Cold calls, small talk, rejection. What do these three things have in common?

They are all pretty dreadful and they are all unavoidable elements of any Direct Sales process. The good news is – it is possible to maintain a successful direct sales strategy while keeping stress levels manageable and even having fun. It’s all about controlling the controllable.

One reason we dread cold calling so much is it puts us in a position where we feel unwanted. Nobody enjoys feeling like a nuisance or a burden.  And unfortunately for us women, the intuition and sensitivity that make us who we are can be huge obstacles in overcoming that fear of rejection. So we can’t change the fact that cold calling is a necessary evil. But we can change the way we think about it by letting two of our strongest skills –empathy and education—work in our favor.

“Make a Customer, Not a Sale”

Psychological studies have shown that people love to spend money. It makes them feel accomplished and it’s exciting to discover and experience new things. So why do people hate receiving cold calls so much?

Imagine you are a single mother and you’ve had to leave work early to pick your son up from school because he was feeling ill. You’re stressed because you didn’t have a chance to finish everything you needed to do at the office and now you’re worried about your son on top of that. You’re stuck in traffic on your way to pick him up and your phone rings. It’s a salesperson calling to talk to you about their new line of cleaning products. How would you react?

Our ability as women to empathize can be hugely useful when strategizing a cold call. Imagining scenarios like the one above before making a cold call and reacting in a way that empathizes with the person on the other end of the phone will drastically change the outcome of your calls.

It will help you distinguish between reasonable objections (i.e. “this really isn’t a good time”) and blatant efforts to just get you off the phone (i.e. “I don’t use cleaning products”). And that will help you craft the kind of reasonable responses that frame you as an ally rather than an intruder: “I completely understand you weren’t expecting my call. Now seems like the wrong time but I do think you’ll benefit from a 5 minute conversation with me soon. What time of day is usually best for you?”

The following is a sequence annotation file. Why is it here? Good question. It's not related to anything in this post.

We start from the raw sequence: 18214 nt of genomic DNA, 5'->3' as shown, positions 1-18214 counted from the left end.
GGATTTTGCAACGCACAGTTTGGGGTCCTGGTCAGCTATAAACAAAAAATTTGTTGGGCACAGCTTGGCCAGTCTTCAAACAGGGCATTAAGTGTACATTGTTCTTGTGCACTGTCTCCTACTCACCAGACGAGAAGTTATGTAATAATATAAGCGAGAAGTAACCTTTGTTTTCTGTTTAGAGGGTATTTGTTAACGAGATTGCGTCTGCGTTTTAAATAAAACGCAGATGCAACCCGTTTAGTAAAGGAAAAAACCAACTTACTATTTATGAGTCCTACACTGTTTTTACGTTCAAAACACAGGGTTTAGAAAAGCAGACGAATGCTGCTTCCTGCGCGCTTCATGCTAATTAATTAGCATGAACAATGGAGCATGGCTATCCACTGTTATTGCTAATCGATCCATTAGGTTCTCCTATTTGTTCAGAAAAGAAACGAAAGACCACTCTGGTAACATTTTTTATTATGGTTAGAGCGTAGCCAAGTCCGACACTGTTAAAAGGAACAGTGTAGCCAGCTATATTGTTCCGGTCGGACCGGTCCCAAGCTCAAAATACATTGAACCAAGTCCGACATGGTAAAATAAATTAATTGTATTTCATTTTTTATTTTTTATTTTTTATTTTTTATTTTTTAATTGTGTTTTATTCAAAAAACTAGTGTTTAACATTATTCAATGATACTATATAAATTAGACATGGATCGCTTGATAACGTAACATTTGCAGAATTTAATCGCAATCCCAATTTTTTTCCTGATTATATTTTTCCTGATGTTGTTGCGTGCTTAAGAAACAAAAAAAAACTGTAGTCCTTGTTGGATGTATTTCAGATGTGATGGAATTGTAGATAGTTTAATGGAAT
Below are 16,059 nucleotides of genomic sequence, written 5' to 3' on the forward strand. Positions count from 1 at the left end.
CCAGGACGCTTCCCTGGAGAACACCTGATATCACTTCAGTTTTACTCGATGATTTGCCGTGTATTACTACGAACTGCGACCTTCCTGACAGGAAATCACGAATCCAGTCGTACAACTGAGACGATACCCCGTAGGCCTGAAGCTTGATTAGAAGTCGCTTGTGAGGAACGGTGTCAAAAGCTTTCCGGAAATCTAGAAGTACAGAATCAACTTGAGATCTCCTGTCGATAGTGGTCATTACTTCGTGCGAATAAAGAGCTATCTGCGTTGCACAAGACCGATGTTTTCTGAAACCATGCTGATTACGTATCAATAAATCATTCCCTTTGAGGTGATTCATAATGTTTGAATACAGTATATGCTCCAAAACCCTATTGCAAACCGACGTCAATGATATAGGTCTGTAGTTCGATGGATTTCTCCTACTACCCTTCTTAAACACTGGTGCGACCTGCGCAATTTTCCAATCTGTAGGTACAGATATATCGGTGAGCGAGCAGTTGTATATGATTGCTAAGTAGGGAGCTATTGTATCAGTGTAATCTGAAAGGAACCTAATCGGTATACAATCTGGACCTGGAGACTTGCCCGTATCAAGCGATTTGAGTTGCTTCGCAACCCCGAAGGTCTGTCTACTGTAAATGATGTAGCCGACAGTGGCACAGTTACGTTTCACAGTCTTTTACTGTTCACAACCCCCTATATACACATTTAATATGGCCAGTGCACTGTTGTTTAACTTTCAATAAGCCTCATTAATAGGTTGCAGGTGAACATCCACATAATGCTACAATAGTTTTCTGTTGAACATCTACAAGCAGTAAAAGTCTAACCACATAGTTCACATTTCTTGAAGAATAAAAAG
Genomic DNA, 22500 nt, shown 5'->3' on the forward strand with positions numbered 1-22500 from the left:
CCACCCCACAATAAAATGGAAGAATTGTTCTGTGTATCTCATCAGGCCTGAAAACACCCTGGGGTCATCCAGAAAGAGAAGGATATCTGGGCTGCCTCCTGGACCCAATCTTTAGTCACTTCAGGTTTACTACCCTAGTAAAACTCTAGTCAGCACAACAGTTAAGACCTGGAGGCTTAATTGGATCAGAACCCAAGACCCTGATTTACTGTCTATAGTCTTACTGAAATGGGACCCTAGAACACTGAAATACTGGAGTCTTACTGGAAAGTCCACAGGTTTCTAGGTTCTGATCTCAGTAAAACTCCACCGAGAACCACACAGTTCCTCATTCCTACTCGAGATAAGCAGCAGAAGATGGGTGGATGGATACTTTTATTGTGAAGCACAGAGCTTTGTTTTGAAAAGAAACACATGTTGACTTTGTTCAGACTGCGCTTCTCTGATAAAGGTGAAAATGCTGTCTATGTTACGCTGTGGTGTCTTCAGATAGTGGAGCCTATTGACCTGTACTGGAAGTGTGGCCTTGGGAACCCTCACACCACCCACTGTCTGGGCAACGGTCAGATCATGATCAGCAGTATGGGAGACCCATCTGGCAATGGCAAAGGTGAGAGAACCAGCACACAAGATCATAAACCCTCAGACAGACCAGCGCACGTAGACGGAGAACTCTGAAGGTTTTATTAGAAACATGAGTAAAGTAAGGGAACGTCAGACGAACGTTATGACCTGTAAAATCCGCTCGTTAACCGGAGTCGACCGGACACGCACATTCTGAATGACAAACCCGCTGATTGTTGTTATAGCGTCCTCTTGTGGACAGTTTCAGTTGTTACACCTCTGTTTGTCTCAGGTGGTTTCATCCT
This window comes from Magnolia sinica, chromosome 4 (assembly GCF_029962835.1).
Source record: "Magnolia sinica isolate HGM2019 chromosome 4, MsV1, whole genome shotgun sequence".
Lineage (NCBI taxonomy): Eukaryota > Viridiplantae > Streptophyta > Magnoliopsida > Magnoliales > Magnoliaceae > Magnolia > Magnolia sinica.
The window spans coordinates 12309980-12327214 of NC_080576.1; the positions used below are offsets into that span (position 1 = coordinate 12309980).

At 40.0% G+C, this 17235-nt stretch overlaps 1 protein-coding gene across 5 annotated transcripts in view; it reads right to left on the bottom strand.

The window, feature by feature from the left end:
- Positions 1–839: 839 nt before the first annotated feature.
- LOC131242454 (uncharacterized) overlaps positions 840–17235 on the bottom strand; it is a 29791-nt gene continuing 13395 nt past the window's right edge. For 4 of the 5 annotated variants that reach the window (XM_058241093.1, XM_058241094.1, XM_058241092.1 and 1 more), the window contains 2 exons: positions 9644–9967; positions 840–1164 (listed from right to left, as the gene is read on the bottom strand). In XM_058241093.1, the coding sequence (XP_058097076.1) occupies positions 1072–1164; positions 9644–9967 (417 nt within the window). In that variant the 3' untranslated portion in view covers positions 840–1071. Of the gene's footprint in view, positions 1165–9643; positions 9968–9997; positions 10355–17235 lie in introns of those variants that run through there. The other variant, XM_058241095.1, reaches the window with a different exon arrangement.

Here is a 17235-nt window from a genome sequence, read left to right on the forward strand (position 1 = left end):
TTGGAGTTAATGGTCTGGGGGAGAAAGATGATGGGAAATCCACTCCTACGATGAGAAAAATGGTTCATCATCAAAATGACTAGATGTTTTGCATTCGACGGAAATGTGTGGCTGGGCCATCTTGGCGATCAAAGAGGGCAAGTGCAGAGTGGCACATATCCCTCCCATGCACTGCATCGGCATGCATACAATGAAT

Stop Selling. Start Educating.

Another way to soften the blow of a cold call is to leave the sales aspect completely out of it. This might seem counterintuitive – after all, isn’t selling more products the only reason you’re suffering through these calls in the first place?

Ultimately, it is. But anyone with a background in direct sales knows a sales cycle has many steps. Whether it takes 10 minutes (i.e. someone browsing for a new lipstick at a department store) or many years (i.e. someone looking to buy a new house), every buyer goes through a process. But salespeople often overlook step one: education.

If a potential customer approaches you, they likely already have some knowledge of your products and/or services. But when making cold calls, it is important to always assume this person either has no prior knowledge or has a misperception of what kind of value you can offer them. When you incorporate education into your direct sales process, the first call (i.e. the cold call) is not so harsh. You’re not calling this person to push a new product on them or talk their ear off about something they couldn’t care less about. You’re just looking to spend 5-10 minutes educating them on the genuine value you can provide. As the expert in your field, you are providing consulting services to this person at absolutely no cost to them. You’re actually doing them a service! They should be grateful!

Change your tone and purpose of your cold call from “sell something” to “educate” and you’ll see a dramatic shift in how your prospects respond. They will likely still be on guard when they initially answer the call but if you craft an opening statement that clarifies the reason for your call, they’ll realize you’re not like the rest of those insensitive, pushy salespeople. And if they’re a fit for your product or service, they’ll then be ready to listen to what you have to say.

If you’ve got it, flaunt it

Women might not be built for the stereotypical wheeling and dealing of direct sales. But who wants that anyway? Use the skills you’ve got. Try throwing out the structure and scripts for once and channel your intuition to empathize and educate. If you believe in what you’re selling, chances are it won’t be tough. And I can guarantee it will be a lot more fun.

Angie Picardo is a staff writer for NerdWallet. Her mission is to help consumers stay financially savvy, and save some money with the best current CD rates.